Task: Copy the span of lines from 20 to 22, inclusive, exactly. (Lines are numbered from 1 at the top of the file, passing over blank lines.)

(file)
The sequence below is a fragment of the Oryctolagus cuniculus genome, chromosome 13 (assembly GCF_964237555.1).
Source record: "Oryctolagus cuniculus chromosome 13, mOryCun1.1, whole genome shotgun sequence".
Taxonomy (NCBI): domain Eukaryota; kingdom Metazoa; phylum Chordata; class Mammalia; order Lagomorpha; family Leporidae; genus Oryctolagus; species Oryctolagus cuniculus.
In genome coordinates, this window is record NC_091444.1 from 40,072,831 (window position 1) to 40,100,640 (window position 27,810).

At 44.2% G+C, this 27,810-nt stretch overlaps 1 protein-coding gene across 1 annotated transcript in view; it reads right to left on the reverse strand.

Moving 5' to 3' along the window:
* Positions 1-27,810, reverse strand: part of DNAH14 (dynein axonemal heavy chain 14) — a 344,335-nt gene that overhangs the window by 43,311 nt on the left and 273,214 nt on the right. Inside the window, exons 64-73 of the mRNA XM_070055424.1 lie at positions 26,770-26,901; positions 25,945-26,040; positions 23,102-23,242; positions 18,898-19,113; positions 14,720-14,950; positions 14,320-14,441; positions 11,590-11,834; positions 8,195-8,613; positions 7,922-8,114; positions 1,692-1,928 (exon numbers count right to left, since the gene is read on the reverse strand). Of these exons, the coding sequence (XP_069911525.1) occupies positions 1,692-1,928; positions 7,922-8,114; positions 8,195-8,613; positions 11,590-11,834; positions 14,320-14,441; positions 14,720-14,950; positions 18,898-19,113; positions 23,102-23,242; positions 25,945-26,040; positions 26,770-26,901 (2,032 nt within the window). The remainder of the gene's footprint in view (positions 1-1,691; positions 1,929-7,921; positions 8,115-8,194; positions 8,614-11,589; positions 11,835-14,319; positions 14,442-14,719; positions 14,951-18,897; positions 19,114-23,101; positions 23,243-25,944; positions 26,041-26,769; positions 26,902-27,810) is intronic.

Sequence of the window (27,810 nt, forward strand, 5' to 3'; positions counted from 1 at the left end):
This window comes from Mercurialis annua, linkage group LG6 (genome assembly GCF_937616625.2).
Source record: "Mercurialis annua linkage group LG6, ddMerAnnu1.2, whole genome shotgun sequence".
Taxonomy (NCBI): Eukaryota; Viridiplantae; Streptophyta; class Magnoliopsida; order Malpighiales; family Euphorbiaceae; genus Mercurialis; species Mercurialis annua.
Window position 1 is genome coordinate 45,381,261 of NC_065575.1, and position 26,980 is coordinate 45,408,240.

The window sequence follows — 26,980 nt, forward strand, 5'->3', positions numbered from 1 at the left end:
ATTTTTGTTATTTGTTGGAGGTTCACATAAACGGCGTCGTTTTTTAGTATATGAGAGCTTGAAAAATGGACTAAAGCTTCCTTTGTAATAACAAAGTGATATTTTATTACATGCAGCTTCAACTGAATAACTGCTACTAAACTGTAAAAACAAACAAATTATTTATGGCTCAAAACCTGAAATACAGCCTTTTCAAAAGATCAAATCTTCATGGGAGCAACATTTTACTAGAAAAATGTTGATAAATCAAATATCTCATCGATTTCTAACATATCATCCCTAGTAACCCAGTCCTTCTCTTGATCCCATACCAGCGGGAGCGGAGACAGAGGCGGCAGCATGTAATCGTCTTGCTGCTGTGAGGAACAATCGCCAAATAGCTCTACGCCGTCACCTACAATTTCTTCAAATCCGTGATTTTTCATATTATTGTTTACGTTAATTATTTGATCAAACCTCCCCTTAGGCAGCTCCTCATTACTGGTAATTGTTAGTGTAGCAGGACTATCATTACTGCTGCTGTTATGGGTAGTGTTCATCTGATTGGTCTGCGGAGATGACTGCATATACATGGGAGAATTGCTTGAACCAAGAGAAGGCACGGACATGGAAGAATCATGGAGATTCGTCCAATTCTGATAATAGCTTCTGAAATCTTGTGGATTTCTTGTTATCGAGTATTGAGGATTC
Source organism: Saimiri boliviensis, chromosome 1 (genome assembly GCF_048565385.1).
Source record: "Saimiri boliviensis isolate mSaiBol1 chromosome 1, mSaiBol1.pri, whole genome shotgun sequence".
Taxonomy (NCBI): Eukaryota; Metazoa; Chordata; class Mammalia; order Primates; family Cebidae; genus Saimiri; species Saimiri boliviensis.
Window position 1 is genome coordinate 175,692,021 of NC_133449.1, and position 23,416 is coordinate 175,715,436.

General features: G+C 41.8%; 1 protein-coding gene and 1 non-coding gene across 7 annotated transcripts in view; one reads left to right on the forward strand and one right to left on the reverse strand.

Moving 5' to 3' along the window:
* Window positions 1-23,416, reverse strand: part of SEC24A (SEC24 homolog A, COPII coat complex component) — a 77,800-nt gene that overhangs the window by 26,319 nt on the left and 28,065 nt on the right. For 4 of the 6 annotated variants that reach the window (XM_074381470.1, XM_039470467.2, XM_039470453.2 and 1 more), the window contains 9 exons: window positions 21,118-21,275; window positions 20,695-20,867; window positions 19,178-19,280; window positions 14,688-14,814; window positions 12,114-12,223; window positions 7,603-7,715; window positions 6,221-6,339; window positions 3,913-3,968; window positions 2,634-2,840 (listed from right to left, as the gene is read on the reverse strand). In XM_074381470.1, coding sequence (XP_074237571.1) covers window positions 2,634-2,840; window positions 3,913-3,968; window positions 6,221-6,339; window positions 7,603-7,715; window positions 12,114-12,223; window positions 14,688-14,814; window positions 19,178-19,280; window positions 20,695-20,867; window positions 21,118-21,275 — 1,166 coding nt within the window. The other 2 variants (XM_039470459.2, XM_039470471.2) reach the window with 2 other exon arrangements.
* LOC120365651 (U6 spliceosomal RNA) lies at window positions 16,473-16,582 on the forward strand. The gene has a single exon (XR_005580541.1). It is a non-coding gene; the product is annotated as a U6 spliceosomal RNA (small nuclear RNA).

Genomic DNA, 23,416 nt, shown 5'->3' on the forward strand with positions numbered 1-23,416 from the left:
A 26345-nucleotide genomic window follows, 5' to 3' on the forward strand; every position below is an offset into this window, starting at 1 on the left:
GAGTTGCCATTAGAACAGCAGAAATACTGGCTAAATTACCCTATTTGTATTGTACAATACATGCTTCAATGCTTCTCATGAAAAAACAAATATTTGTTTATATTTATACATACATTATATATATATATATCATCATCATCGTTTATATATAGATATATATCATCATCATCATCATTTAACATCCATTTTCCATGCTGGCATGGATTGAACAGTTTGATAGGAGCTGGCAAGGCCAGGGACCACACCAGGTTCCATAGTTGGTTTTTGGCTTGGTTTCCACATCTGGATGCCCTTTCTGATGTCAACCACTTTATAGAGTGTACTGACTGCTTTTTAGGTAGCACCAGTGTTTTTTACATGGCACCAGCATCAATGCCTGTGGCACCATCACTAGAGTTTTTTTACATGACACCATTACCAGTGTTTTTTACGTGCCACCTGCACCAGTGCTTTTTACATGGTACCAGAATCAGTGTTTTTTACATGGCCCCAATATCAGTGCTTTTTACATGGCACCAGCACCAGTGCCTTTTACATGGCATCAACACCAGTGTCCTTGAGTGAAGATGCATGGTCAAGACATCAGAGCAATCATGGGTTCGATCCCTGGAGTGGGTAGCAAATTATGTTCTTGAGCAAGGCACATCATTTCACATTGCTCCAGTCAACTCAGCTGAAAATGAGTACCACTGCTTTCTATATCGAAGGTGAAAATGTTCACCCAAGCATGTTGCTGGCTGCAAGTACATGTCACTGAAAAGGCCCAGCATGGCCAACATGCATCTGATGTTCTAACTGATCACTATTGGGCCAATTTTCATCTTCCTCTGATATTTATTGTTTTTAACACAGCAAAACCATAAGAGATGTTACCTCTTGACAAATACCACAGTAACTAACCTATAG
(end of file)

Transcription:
Moving 5' to 3' along the window:
* Window positions 1-23,416, reverse strand: part of SEC24A (SEC24 homolog A, COPII coat complex component) — a 77,800-nt gene that overhangs the window by 26,319 nt on the left and 28,065 nt on the right. For 4 of the 6 annotated variants that reach the window (XM_074381470.1, XM_039470467.2, XM_039470453.2 and 1 more), the window contains 9 exons: window positions 21,118-21,275; window positions 20,695-20,867; window positions 19,178-19,280; window positions 14,688-14,814; window positions 12,114-12,223; window positions 7,603-7,715; window positions 6,221-6,339; window positions 3,913-3,968; window positions 2,634-2,840 (listed from right to left, as the gene is read on the reverse strand). In XM_074381470.1, coding sequence (XP_074237571.1) covers window positions 2,634-2,840; window positions 3,913-3,968; window positions 6,221-6,339; window positions 7,603-7,715; window positions 12,114-12,223; window positions 14,688-14,814; window positions 19,178-19,280; window positions 20,695-20,867; window positions 21,118-21,275 — 1,166 coding nt within the window. The other 2 variants (XM_039470459.2, XM_039470471.2) reach the window with 2 other exon arrangements.
* LOC120365651 (U6 spliceosomal RNA) lies at window positions 16,473-16,582 on the forward strand. The gene has a single exon (XR_005580541.1). It is a non-coding gene; the product is annotated as a U6 spliceosomal RNA (small nuclear RNA).